Meet the healthcare consumer. Patients are the new payer.

On average, healthcare consumers are now responsible for 30% to 35% of their healthcare bill1.  Patient payment and collection practices are highly complex, and with high deductibles, patients have evolved into a primary payer source. To make matters worse, collection costs are significantly higher for patients as compared to payer collection2.   Patients have a lot going on, and paying their bill is not necessarily a top priority – they have to understand it first. The multiple statements, the differing coverage, all contribute to a sea of confusion.  

What’s shocking is that, only about 19% of hospitals currently collect at the point of service3, relying on the traditional billing statements they mail weeks later. To address this, up-to-date information needs to be leveraged to enable revenue cycle staff to take a more confident, competent, collaborative and compassionate approach to patient financial discussions. It is increasingly important to leverage predictive analytics for patient-centered financial discussions throughout the continuum of the revenue cycle.  For maximum impact, hospitals and health systems should adopt data-driven workflows to drive financial engagement.

  • Verify insurance coverage. Leverage task-driven, user-defined work queues to check all scheduled patients for insurance eligibility, authorizations and benefits. This information forms the foundation for next steps — such as obtaining needed pre-authorizations — as well as for engaging patients in payment decisions. A process that retroactively looks at the outcomes can also foster reengineering and improvement to denials management.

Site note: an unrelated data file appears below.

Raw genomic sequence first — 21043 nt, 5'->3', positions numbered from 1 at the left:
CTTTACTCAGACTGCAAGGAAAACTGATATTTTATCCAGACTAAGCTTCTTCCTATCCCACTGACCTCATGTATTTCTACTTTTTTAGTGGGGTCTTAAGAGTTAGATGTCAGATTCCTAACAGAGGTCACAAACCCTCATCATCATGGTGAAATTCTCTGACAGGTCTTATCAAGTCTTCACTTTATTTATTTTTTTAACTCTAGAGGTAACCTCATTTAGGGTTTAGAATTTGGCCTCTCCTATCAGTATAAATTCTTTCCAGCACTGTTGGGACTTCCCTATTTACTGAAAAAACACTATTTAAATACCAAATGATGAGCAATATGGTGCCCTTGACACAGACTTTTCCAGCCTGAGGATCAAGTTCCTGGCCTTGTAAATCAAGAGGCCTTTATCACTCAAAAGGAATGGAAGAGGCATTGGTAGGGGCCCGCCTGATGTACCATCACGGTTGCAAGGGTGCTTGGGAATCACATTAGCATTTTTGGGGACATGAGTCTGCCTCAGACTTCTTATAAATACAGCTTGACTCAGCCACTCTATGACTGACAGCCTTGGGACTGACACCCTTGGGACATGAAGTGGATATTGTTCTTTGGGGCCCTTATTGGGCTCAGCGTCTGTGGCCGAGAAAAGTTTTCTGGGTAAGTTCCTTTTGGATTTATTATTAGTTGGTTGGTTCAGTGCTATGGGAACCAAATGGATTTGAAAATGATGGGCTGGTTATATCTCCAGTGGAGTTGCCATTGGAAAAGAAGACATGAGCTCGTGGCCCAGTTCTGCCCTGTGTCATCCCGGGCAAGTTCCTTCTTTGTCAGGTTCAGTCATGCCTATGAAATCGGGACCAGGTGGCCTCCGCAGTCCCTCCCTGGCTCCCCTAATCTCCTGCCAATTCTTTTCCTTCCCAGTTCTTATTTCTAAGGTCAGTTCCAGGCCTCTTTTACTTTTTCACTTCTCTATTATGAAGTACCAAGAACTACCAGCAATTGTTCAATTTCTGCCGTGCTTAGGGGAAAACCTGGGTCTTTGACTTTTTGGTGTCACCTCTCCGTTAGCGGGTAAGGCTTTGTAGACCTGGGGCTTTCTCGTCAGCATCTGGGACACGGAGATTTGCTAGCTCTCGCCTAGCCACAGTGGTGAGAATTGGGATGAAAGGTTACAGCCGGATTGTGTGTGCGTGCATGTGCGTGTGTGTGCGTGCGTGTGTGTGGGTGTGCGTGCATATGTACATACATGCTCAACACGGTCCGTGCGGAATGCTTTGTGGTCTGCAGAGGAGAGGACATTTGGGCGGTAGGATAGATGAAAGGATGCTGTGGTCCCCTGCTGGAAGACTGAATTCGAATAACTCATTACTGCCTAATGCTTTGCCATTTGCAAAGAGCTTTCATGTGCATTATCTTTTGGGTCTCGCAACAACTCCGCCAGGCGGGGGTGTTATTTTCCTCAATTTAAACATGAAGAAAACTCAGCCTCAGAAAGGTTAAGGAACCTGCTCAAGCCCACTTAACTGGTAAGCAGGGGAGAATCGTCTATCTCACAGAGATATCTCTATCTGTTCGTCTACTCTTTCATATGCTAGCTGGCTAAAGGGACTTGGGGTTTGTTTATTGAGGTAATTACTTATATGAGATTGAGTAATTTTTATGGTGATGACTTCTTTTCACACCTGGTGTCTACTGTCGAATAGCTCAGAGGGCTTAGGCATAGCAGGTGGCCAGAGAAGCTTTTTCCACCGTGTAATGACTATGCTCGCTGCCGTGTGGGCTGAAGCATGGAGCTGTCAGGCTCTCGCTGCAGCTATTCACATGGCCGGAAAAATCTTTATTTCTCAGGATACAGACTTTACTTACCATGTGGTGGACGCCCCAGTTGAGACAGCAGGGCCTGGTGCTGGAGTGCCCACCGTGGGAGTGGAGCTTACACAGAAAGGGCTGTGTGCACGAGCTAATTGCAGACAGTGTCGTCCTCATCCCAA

• Deliver cost estimates. The chances of collecting money from patients after service becomes costlier and is less likely. The longer a facility waits, the less the value of the collection. For example, at 60 days, it drops to 75% of the bill; at 90 days, it plummets to 60%; and after 180 days, the value is only 25%4. By contrast, though, providers are twice as likely to receive payment if they ask for it in advance4. In fact, 52% of people would pay from $200 to $500 or more if an estimate was given at the point of care5. So, providing every patient with a payment estimation prior to service or discharge is a critical piece of the financial planning puzzle.
  • Stratify patients’ ability to pay. There are three types of patients — those who can pay, those who need help paying, and those who cannot (or refuse) to pay. For instance, patients willing to pay but lack an ability to do so may be candidates for financing options or payment programs. Others may not have any ability to pay a healthcare bill (or any other kind of bill) and are likely eligible for financial assistance or charity. 

With proactive and data-driven workflows, staff are empowered to work with patients to offer payment options instead of ultimatums. Rather than acting as “collections agents,” practical data gives revenue cycle staff the unique power to strengthen their organizations’ bottom lines and reduce financial stress and anxiety for their patients. 

1Revenue cycle vendors rush to innovate amid consumer changes in healthcare, Healthcare Finance, 12 Aug. 2015

2 Hospital revenue cycle operations: Opportunities created by the ACA, McKinsey, May 2013

3The Impact of Consumerism on Provider Revenues, Availity research study, Feb. 2015

4Hospitals Ask Patients to Pay Upfront, CNN Money, 29 Sept. 2014

5Key Trends in Patient Payment, J.P. Morgan, 2013

About the author:  Jonathan Wiik serves as a principal at TransUnion, in the Healthcare solutions division. He has over 20 years’ experience in healthcare and has developed several nationally-recognized programs in revenue cycle.